Business Growth Programme Targets Women

Natalie Blakeley of the Light Touch Clinic
Natalie Blakeley of the Light Touch Clinic

Natalie Blakeley was juggling working for a national chain of cosmetic clinics and two small children when it struck her that she wanted to set up her own business. “It seemed obvious to me,” says Natalie, 38, from Weybridge in Surrey. “I was a doctor specialising in cosmetic procedures having to travel the country a lot, working in an area where I knew I could set up by myself.”

Three years on from that moment in 2009, Natalie now runs the Light Touch Clinic in Guildford, specialising in a range of cosmetic procedures and employs four staff.

Natalie is also one of several women who benefitted from the Goldman Sachs 10,000 Small Businesses programme. Designed to provide the very best in both practical business education and support to owners of small business and social enterprises which are seeking to grow, the business growth programme is being delivered by experts at University College London’s centre for entrepreneurship, UCL Advances. UCL want to encourage more eligible women entrepreneurs and social enterprises to apply.

Women are more likely to take part in start-up training, but shy away from programmes for growth businesses. Whatever the reason, it’s a real shame. There’s no question that high quality training can make a difference to both the growth and sustainability of your business.

The Light Touch Clinic had been up and running for just over two years when Natalie decided to apply for the programme. “I’m a doctor, not a business person,” says Natalie, “and I thought if I could do some more formal training, rather than just middling along, it would help me massively with building my business.”

Natalie has already seen the benefits of the programme to maximise the growth of her business. “Starting the programme was really exciting – and now I’m beginning to realise why and how I should grow my business.

“I’m taking on new staff earlier than anticipated and have brought forward plans to buy new equipment, like a laser hair-removal machine, by nearly a year.”

Natalie’s advice for other entrepreneurs chomping at the bit to start their own businesses is to be realistic. “Not everyone is going to be as excited by your business idea as you are,” she says.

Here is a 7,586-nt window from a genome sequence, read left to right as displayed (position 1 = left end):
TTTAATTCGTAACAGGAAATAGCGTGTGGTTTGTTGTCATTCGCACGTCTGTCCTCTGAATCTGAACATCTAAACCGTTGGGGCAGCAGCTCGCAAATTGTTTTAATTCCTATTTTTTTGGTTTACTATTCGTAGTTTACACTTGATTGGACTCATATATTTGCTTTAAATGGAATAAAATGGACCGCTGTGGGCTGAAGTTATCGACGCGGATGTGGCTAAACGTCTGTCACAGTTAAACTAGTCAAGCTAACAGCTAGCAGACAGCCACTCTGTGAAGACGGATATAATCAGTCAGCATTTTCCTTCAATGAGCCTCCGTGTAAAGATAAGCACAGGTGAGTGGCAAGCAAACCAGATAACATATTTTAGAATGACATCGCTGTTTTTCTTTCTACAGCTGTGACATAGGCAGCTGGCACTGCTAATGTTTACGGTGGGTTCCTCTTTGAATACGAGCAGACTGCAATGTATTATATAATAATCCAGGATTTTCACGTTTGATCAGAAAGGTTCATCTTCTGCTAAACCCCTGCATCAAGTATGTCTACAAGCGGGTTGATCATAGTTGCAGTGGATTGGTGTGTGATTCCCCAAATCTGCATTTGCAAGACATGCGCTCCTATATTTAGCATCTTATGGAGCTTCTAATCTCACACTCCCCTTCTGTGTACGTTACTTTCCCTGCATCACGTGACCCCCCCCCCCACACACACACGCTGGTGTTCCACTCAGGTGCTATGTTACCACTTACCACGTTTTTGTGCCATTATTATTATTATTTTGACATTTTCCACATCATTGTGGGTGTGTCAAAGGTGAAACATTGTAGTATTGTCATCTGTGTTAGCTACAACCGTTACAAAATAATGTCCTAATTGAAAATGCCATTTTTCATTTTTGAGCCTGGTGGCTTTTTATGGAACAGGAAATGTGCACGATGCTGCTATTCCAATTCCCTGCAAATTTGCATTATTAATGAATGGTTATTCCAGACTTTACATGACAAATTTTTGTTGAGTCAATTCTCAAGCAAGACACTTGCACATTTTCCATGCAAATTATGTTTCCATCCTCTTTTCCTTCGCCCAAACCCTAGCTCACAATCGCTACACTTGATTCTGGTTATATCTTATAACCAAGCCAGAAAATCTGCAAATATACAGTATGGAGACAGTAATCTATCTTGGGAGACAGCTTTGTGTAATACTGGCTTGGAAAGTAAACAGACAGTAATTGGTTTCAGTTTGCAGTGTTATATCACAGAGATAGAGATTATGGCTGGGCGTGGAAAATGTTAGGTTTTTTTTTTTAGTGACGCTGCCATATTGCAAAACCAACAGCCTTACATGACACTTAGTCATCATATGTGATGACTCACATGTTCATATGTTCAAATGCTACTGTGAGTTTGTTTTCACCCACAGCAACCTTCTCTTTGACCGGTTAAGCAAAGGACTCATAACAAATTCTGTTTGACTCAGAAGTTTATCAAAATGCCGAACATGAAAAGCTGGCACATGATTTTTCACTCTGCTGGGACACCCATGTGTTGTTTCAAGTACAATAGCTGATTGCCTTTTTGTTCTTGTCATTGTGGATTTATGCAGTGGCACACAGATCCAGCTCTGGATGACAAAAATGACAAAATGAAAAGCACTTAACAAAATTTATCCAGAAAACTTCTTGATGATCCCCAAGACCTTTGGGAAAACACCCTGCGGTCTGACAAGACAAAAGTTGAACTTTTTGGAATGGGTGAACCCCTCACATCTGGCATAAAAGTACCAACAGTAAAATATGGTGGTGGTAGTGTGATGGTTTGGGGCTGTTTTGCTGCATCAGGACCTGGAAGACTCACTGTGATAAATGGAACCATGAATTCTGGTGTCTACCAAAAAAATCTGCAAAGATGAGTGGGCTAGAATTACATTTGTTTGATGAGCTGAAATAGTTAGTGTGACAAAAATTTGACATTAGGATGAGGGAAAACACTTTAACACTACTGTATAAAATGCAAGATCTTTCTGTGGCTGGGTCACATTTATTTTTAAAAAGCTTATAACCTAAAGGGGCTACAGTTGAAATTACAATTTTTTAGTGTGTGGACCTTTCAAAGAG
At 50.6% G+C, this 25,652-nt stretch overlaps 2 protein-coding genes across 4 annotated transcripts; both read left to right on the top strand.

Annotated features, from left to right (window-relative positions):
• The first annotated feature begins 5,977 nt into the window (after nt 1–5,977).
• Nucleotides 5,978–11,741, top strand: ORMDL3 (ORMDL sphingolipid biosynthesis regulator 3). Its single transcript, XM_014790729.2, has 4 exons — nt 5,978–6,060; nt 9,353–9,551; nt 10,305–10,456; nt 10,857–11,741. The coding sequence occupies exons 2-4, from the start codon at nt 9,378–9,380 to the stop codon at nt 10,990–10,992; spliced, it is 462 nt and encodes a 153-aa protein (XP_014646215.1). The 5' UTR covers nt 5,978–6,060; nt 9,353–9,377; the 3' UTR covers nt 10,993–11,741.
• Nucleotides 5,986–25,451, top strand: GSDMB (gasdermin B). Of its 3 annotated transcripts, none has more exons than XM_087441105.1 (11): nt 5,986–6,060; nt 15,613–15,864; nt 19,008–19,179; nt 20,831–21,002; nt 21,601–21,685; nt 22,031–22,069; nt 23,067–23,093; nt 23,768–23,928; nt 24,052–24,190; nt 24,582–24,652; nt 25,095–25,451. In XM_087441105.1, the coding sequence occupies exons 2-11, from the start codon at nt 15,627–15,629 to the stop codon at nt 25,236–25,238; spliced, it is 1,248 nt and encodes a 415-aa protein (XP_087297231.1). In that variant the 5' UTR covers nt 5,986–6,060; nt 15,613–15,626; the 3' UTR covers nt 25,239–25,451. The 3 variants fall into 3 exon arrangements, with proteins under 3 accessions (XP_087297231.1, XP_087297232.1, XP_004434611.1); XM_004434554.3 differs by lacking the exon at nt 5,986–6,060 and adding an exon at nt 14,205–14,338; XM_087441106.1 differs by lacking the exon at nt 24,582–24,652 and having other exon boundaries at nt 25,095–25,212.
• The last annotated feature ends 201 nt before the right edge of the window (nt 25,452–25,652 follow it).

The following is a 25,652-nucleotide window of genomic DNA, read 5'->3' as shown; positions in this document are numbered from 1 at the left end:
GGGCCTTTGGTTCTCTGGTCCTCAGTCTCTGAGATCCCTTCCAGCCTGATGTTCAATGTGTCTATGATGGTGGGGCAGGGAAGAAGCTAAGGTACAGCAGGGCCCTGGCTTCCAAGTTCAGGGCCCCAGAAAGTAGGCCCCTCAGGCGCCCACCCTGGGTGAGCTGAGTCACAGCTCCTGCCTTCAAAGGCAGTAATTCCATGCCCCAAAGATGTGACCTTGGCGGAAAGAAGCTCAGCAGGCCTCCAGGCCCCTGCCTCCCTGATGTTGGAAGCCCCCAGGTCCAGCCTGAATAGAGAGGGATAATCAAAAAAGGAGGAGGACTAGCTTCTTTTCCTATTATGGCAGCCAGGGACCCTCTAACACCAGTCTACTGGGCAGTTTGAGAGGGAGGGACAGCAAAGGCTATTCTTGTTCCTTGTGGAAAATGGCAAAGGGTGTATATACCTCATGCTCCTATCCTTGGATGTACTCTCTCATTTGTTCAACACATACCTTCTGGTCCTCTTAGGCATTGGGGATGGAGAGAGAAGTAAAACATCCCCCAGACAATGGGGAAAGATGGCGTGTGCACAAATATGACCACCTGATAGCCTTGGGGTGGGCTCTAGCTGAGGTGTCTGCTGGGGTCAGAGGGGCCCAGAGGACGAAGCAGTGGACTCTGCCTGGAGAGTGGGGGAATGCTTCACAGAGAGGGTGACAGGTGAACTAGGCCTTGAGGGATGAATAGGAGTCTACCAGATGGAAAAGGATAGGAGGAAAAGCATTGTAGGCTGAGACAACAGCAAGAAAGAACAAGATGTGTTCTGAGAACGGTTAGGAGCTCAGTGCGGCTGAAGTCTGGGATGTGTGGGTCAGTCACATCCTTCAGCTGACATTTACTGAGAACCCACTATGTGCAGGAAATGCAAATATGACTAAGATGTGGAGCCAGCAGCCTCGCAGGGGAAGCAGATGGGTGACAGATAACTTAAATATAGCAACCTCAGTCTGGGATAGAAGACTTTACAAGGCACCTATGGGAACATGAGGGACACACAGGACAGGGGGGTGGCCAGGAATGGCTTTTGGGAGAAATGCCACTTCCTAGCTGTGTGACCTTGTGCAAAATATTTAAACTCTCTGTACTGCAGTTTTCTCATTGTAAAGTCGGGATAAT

“You really need to think how an idea is going to work in reality, and sit down and write a business plan. Most important is having support from the people around you – I have two small kids and I’m lucky to have a husband who is really supportive.”

Finally, if you don’t understand something or need help, look for it, says Natalie. “I’m still astounded all the support I’ve got from the programme is totally free. I’m making friends with other businesspeople and growing my business beyond anything I could have imagined.”

There are a few places left at a preliminary 45-minute presentation and question session  in London SE1 on Thursday 15 November (12.30 – 2pm). For full details  see the web site at  

The 25 to 30 small business leaders selected to participate in the programme-proper, will receive 100 hours of practical business and management education, delivered over 12 sessions.

Each small business owner will be helped to develop a customised Business Growth Plan to direct their organisation’s business strategy and expansion. The programme is not intended for start-ups.

Check out the Prowess 2.0 Business Support Map for organisations that may provide business training for women elsewhere in the UK. 

3 thoughts on “Business Growth Programme Targets Women”

  1. “Women are more likely to take part in start-up training, but shy away from programmes for growth businesses. Whatever the reason, it’s a real shame.”
    The reason is most likely because there is nothing to help sole traders get to the point of qualifying for growth business programmes. I have seen no end of offerings for businesses employing 5+ people. What if the business in question can grow without becoming an employer? What if it’s not possible to grow because of lack of human resources but not possible to fund wages? Where is the help in these scenarios?

  2. Hi Xena, you’re right that there are different ways of measuring growth and success. And yes sadly there are fewer programmes at the moment for businesses that are growing in that way or just getting off the ground. If you’re in London, there is also a new course for start-ups and early stage micro businesses starting at London Met University–events.cfm Or if you are elsewhere in the UK , checkout the organisations on our business support map as many of them offer courses from time to time. All the best with it!


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